Sustainable agriculture is a science-based practice that not just maximizes per acre productivity and profit, but also protects the environment from all sort of pollution (water, air, soil, and land). Being highly beneficial to farmers, society and natural environment, more and more ecologist, environmentalist and even farmers who have been practicing this form of agriculture insist on it.
Here we share the practice and science of sustainable farming that has been emerged over years of research and study:
No-Tillage – Eliminating the Practice of Traditional Ploughing
Over the years farmers have been using the traditional method of preparing the soil before sowing seeds by practicing tillage as a habit. However, the process is more of a bane than benefit. Although the prime function of tillage is to aerate and loosen the top layer of the soil to help in planting seeds, it has many disadvantages.
First and foremost it dries the soil before seeding, the soil loses a lot of nutrients including nitrogen and also the capacity to hold water. Since water absorbs slower than before, the water infiltration rate of soil decreases which results in soil erosion. Besides, tillage reduces the organic content of the soil along with beneficial micro-organisms and worms such as the earthworm.
Last year when our team eliminated the process of tillage and planted tomato seeds without plowing, many farmers raised eyebrows and expressed doubt about the procedure. However, much to their surprise, our tomato plant was healthy, vigorous and in fact better than those planted in the soil that was tilled. Moreover, getting rid of the process not only facilitated nitrogen and other organic content in the soil (which otherwise decreases) but also helped us to cut the cost of tillage.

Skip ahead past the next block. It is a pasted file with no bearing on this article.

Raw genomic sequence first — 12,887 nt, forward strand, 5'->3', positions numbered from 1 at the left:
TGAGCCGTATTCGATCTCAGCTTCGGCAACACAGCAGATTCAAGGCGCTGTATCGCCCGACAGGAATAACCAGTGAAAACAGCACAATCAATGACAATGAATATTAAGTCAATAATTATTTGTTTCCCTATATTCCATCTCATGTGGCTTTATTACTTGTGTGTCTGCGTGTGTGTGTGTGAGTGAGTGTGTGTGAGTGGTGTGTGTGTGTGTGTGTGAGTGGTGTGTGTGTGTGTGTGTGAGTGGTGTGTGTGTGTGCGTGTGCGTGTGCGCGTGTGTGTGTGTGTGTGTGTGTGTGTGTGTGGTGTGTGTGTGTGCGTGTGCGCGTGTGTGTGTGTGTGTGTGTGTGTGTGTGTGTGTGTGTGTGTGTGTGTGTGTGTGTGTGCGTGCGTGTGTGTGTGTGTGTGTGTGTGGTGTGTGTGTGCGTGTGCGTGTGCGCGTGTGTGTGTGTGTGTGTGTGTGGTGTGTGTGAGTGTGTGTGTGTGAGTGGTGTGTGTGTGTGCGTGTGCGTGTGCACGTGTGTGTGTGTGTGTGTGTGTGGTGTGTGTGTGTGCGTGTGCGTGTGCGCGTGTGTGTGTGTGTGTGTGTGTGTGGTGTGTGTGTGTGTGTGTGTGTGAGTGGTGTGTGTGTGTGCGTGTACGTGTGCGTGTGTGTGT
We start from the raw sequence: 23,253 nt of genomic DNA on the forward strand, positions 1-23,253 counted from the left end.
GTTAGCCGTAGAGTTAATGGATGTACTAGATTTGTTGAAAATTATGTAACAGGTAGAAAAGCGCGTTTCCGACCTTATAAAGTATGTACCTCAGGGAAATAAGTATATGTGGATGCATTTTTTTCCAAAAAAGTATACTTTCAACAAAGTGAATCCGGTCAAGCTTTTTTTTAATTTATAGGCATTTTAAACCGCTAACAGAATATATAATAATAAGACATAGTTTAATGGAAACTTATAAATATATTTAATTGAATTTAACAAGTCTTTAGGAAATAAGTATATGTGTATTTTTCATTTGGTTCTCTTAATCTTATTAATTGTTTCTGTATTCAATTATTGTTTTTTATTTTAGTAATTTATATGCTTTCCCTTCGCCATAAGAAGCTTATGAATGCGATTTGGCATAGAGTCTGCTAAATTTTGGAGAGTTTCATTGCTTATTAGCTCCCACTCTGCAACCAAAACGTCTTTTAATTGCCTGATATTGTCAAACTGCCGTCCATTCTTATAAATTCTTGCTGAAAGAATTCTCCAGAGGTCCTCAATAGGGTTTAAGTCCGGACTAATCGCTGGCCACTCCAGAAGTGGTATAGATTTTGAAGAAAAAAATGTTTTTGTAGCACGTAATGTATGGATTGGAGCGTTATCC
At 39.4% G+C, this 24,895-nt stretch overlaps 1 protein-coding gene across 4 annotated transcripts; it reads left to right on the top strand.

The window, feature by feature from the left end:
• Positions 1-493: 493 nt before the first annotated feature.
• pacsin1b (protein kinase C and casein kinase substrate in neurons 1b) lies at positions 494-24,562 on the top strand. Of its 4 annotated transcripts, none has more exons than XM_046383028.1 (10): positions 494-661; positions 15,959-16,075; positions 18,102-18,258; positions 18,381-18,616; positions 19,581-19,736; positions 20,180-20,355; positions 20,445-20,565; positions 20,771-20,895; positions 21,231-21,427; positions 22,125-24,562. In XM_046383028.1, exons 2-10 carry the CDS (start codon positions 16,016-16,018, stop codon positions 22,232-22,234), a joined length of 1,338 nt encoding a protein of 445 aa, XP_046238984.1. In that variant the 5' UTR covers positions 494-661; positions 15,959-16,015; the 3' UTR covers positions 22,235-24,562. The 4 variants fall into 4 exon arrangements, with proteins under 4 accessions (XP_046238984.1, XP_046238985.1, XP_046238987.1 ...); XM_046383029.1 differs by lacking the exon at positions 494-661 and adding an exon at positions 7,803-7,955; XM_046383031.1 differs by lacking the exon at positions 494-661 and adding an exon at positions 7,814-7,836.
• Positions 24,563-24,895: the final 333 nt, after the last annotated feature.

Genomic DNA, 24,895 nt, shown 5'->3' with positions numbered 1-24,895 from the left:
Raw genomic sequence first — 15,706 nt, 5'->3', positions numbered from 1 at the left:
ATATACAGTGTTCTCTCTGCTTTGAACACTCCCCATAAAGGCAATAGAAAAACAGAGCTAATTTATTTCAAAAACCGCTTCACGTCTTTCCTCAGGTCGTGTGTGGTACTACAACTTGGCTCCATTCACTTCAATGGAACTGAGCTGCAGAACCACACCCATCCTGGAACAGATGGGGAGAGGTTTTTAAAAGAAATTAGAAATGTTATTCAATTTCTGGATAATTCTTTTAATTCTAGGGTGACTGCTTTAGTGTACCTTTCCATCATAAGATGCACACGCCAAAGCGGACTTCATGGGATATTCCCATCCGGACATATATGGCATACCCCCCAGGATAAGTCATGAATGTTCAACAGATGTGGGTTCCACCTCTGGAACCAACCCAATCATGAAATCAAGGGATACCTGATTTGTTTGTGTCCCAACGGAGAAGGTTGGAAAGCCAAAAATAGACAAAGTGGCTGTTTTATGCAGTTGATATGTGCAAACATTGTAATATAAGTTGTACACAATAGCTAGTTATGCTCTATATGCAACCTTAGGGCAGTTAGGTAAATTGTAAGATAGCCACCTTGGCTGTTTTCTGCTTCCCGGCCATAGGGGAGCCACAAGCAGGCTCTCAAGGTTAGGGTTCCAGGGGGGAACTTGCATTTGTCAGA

Rotate Crops – Start Embracing Crop Diversity
Farmers have the tendency to grow only those crops that they been growing over the years. The usual crop being wheat and paddy. However, to increase both productivities as well as profit, rotation of crops is a must. You cannot just keep on growing the same crop over and over again and expect good results in the form of productivity and profit. One must, therefore, practice crop rotation throughout since growing the same plant in the same place for years in a row leads to depletion of essential nutrients.
There are many benefits of crop diversification – 1. It requires fewer fertilizers since dissimilar crop has the tendency to return the nutrient back into the soil. 2. It reduces the growth of pests and pathogens that usually occurs when one crop is continuously grown. 3. It improves the fertility and soil assembly by growing biomass from root structures.
How can rotating crops double your income? Well, let’s assume that you cultivate wheat in 1 acre. Now wheat will give you 22 quintals in 1 acre and since the cost of wheat per quintal is Rs. 1625 it amounts to Rs. 35,750. Now, let’s assume you cultivate tomato in 1 acre. Now in 1 acre, you get around 20-ton minimum (majority are growing 25 ton) which equals to 181 quintals. Even if the cost of 1 quintal is Rs. 1000, the earning is Rs. 1,81,000 which is anytime more than that of wheat that you cultivate.